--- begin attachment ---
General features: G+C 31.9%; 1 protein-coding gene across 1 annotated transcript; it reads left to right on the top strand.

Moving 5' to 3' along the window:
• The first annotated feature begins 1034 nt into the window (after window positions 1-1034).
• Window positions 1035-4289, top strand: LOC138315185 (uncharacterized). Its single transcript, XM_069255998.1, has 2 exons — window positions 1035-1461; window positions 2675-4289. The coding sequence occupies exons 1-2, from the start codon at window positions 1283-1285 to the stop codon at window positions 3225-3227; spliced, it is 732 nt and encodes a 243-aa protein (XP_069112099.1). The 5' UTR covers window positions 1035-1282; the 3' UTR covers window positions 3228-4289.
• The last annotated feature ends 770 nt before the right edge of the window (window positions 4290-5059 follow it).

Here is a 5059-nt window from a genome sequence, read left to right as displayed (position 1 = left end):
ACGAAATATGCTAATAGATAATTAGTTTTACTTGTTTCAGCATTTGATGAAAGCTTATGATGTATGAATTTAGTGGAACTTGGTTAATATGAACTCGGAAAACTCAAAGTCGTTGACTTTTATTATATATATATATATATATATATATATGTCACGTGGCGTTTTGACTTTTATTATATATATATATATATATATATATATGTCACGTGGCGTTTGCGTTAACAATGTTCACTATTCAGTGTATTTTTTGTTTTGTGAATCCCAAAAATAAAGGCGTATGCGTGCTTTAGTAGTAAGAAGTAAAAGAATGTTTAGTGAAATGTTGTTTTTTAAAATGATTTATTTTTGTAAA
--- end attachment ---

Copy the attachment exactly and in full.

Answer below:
General features: G+C 31.9%; 1 protein-coding gene across 1 annotated transcript; it reads left to right on the top strand.

Moving 5' to 3' along the window:
• The first annotated feature begins 1034 nt into the window (after window positions 1-1034).
• Window positions 1035-4289, top strand: LOC138315185 (uncharacterized). Its single transcript, XM_069255998.1, has 2 exons — window positions 1035-1461; window positions 2675-4289. The coding sequence occupies exons 1-2, from the start codon at window positions 1283-1285 to the stop codon at window positions 3225-3227; spliced, it is 732 nt and encodes a 243-aa protein (XP_069112099.1). The 5' UTR covers window positions 1035-1282; the 3' UTR covers window positions 3228-4289.
• The last annotated feature ends 770 nt before the right edge of the window (window positions 4290-5059 follow it).

Here is a 5059-nt window from a genome sequence, read left to right as displayed (position 1 = left end):
ACGAAATATGCTAATAGATAATTAGTTTTACTTGTTTCAGCATTTGATGAAAGCTTATGATGTATGAATTTAGTGGAACTTGGTTAATATGAACTCGGAAAACTCAAAGTCGTTGACTTTTATTATATATATATATATATATATATATATGTCACGTGGCGTTTTGACTTTTATTATATATATATATATATATATATATATGTCACGTGGCGTTTGCGTTAACAATGTTCACTATTCAGTGTATTTTTTGTTTTGTGAATCCCAAAAATAAAGGCGTATGCGTGCTTTAGTAGTAAGAAGTAAAAGAATGTTTAGTGAAATGTTGTTTTTTAAAATGATTTATTTTTGTAAA